1. Able to receive charitable contributions
    2. Exemption from federal (and generally state and local) income taxes
    3. Greater accessibility to both foundation and government grants
    4. Potential for property tax exemption
    5. If incorporated, then general benefits of that: separate corporate existence from volunteers, board members, founders, etc.; limited liability; business judgment rule; credit score/bankruptcy protection; intellectual property ownership; perpetual life
  7. What are the drawbacks of operating as a charitable organization? (again, not an exhaustive list)
    1. Significantly more regulatory oversight.  The Internal Revenue Service regulates most aspects of a charitable organization’s activities (in terms of what is allowable or not for an organization holding 501(c)(3) status).  The Attorney General exhibits control over organizations holding and/or raising money for charitable purposes.  Fundraising or operating in multiple states could bring the organization under the regulation of multiple Attorneys General.  This is in addition to filing and regulatory responsibilities the organization might normally have if it were a for-profit organization.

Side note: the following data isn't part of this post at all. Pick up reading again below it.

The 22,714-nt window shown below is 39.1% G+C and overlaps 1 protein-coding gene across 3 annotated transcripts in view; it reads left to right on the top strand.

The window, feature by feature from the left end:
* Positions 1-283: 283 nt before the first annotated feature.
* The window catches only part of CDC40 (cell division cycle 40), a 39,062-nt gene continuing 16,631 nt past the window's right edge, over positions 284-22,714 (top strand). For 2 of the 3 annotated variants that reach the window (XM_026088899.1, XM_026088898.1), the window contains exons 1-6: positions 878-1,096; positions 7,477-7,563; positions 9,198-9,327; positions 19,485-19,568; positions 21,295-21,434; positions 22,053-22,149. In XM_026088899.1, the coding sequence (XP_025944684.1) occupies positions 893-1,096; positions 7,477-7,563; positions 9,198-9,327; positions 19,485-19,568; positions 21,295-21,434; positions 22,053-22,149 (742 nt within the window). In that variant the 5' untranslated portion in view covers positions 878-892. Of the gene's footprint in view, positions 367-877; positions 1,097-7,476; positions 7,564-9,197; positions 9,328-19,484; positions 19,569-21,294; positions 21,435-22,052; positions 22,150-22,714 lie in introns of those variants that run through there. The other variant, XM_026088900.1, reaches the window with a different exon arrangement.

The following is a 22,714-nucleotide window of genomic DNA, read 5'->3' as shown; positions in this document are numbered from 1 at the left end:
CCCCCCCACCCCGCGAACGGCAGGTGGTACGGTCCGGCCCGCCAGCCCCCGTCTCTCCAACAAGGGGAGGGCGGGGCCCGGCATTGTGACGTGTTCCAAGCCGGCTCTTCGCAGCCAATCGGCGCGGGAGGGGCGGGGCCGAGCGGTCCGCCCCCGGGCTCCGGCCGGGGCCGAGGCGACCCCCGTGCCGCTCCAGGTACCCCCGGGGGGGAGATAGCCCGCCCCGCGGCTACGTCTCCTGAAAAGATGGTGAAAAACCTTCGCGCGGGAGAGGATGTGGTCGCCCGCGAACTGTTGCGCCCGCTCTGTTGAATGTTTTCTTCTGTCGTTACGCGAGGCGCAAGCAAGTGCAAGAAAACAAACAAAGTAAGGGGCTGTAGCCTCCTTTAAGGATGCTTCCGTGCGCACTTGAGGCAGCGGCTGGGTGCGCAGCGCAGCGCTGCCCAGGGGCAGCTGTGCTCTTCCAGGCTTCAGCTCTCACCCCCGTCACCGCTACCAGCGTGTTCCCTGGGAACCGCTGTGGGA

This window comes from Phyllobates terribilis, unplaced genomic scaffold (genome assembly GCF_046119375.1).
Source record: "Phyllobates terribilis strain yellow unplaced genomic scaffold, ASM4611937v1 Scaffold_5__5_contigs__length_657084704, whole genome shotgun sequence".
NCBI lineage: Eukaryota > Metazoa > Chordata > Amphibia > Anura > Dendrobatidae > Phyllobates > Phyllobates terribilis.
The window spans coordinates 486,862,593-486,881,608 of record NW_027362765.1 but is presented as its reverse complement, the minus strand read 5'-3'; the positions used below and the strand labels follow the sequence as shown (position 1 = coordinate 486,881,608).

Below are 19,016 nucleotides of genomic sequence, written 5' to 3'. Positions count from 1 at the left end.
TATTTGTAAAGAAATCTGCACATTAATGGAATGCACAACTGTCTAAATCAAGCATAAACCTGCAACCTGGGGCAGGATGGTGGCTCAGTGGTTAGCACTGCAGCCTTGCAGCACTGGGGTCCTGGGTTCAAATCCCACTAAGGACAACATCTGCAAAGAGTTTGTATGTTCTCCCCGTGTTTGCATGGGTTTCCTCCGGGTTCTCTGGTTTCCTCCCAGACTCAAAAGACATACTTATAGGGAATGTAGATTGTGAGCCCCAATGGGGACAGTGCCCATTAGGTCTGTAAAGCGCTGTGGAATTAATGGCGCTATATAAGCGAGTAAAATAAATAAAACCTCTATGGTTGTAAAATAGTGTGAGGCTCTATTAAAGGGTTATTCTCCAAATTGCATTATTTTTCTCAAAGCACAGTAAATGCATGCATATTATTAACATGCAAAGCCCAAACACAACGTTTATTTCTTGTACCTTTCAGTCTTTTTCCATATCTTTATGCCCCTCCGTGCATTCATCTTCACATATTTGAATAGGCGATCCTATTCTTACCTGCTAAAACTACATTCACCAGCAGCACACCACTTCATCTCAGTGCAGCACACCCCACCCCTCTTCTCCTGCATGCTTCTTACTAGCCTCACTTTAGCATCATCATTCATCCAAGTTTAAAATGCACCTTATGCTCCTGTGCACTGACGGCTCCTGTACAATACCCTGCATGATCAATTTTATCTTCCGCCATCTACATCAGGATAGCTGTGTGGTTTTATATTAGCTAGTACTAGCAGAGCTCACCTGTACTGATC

2. Loss of control by the founder.  Once created, a charitable nonprofit organization is no longer “owned” by anyone.  The organization now exists and operates for public purposes and any assets owned by the organization must be devoted to those purposes.  The organization, if around long enough, will grow and change (under the direction of the Board of Directors) in ways that the founder may not like.



[1] Department of the Treasury. Internal Revenue Service Data Book, 2012, at 55-6 available at (As is noted in the footnotes on the referenced charts, these numbers do not reflect the charitable organizations (churches, integrated auxiliaries of churches, group ruling subordinates, etc.) that are not required to apply for tax-exempt status.)